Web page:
Enjoy Every Pitch

Enjoy Every Pitch

 

I cannot tell you how much I loved Warren Zevon, his music, his balls-to-the-walls sensibility. When the troubadour was dying of lung cancer over a decade ago, David Letterman had him on The Late Show and asked how the diagnosis had informed his work—and Zevon said “you’re reminded to enjoy every sandwich.”

I’ve been thinking lately about Aroldis Chapman. If that seems like one helluva non-sequitur, hang with me for just a bit. Baseball is over in Cincinnati. Oh, there are games yet to play for sure, but the large lady standing center stage in the viking helmet long ago bellowed out her fateful tune to the Reds. The good folks on the Ohio River have moved on to the local NF of L franchise, the college game and whatever else one does when the tarp is tied to the diamond a final time in preparation for the long, fallow winter ahead.

And yet there is still a week of games left. A final opportunity for those in the Queen City to see something as rare as a supermoon: the Cuban Missile on the mound one more time in a Reds uniform.

All Aroldis Chapman does is terrorize hitters. Reds fans know.

A national audience got a glimpse of this rare comet streaking across Baseball’s sky at the close of the All Star Game this summer when Chapman threw 14 pitches, 12 of which were of the triple-digit variety on the radar gun. Mike Moustakas saw a couple of 103 mph deliveries. According to MLB’s StatCast, his perceived velocity was even higher. Said Mark Teixeira,

“I did my best, fouled off a couple pitches.”

The American League’s best stood at the dugout railing shaking their heads, rapt.

In July, Chapman set a major league record by reaching 500 strikeouts in only 292 innings. Since his debut in 2010, his fastball has averaged 98.8 mph. Good grief.

Chapman was supposed to be a glorious starting pitcher for the Reds for the foreseeable future. Instead, greatness defected to the bullpen, much to the chagrin of many in Cincinnati who desperately had hoped to see potential fulfilled, not merely flashes of brilliance. A rotation that featured Johnny Cueto one night and Chapman the next would have been sublime. Chapman in the 9th, protecting a 3-run lead has been merely prosaic. Sadly, the Reds’ pitcher with perhaps the organization’s highest ceiling never pitched so much as 72 innings in a season.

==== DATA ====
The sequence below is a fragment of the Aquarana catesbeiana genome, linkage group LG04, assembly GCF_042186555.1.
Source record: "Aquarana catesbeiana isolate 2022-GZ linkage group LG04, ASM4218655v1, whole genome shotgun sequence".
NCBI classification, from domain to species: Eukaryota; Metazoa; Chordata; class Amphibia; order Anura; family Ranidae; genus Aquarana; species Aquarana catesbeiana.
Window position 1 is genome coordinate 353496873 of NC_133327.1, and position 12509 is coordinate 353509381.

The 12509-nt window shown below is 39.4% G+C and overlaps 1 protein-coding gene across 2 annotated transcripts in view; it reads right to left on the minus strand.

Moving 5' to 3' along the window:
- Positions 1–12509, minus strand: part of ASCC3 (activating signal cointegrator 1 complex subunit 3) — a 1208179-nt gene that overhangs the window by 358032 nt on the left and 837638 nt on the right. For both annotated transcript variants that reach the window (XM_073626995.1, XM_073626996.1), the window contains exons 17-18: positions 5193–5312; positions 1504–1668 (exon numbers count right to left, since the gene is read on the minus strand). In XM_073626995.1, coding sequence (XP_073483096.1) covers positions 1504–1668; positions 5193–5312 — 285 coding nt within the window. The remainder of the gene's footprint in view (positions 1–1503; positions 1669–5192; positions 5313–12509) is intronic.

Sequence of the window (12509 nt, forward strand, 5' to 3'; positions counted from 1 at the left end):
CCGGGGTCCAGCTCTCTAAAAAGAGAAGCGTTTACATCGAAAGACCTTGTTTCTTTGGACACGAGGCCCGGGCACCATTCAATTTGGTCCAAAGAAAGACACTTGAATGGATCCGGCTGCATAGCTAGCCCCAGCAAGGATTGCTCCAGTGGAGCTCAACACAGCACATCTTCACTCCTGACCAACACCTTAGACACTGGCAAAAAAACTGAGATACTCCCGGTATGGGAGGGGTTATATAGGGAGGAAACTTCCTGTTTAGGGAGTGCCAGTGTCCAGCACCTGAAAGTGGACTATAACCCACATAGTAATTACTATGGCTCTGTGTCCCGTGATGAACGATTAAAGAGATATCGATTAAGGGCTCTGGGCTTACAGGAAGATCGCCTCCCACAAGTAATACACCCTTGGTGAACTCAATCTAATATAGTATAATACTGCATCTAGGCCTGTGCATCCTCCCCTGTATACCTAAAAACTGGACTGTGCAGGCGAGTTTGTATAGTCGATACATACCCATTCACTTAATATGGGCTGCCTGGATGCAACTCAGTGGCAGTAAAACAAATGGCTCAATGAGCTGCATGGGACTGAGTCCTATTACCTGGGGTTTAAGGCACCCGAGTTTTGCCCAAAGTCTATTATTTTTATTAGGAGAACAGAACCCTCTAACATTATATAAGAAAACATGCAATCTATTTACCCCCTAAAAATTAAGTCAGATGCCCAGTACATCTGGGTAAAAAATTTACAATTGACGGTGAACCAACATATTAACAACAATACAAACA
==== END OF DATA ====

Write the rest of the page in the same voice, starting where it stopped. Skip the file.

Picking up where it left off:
Now, he’s almost assuredly gone this off season. The Reds have little use for a closer in 2016 — not with a young starting staff still finding their way. GM Walt Jocketty was more than willing to do business at the trade deadline, assuming he could have landed a haul of near-ready MLB talent in return. When he didn’t, it was pretty clear he was content to wait until the winter, when more suitors will be available. In the past, Reds owner Bob Castellini has always viewed the club as a contender and had no desire to part with his star bullpen attraction. But now it appears that Jocketty has convinced him to take a step back in 2016 and get ready to make another run at the division down the road in 2017.

“So this was the time you kind of step back and rebuild it a little … not rebuild, but retool.”

That makes Chapman not just expendable, but his departure almost mandatory, as the organization has holes to fill and the Cuban reliever could still bring considerable gelt. There are plenty of fans who assume Chapman will be wearing Pantone 200 red next spring. That might be a bad bet.

Lately, there’s been only one good reason to watch the Reds: Joey Votto is having a season for the ages. As the Big 162 winds down and this disappointing season grinds to its foregone conclusion, the Cuban Missile’s final days have been as forgotten as last year’s favorite toy the day after Christmas.

We many not realize it now, but we’ll miss him when he’s gone. No, we won’t miss him for the victories he brought to the organization because Bryan Price and his predecessor, Dusty Baker, never used him in the manner to which he was born. His name should have been above the marquee. Instead, he played the role of the extra, window dressing for the lead actors in the third act.

That doesn’t mean Cincinnati won’t wince when they see him wearing another uniform, the way Redleg Nation grimaced, gazing upon Cueto that first night decked out in Royals powder blue. There was always the sense of the unexpected when Aroldis Chapman was around. He might somersault off the mound, as he once did after a save — to the consternation of his manager. He might lose his control and walk three guys before utterly overwhelming the next three. He was definitely fearless. Baseball discovered that when he came back from a vicious liner to the face in a spring training game in 2014:

Which brings me back to Zevon. What was mesmerizing about Mr. Bad Example — music’s Mutineer — was the recklessness of his lyrics, his ability to mythologize life, his celebration of excess. The fearlessness of his protagonists in the face of overwhelming odds. Doesn’t that perfectly describe Aroldis Chapman? The meat of the other team’s lineup awaits. The bullpen door opens as flames launch skyward from the smokestacks in center field; the man enters, the crowd surely feeling what Zevon must have intended when he crooned “I was in the house when the house burned down.” His fastball is all excess. There’s a reckless feeling to the game for both the hitter and Chapman himself there on the mound. The long, slow coil. The smooth unwinding followed by the explosive delivery. The foolish prayer of a swing by the batter—if he’s lucky. The dive to the the dirt if he’s not.

Flinch or Fail. Poor, poor pitiful me.

There are a handful of games left. How many chances to watch Aroldis Chapman mythologize baseball one more time as a Red? Three? Two? One? You’ve got to enjoy every sandwich, Cincinnati. And every last pitch.

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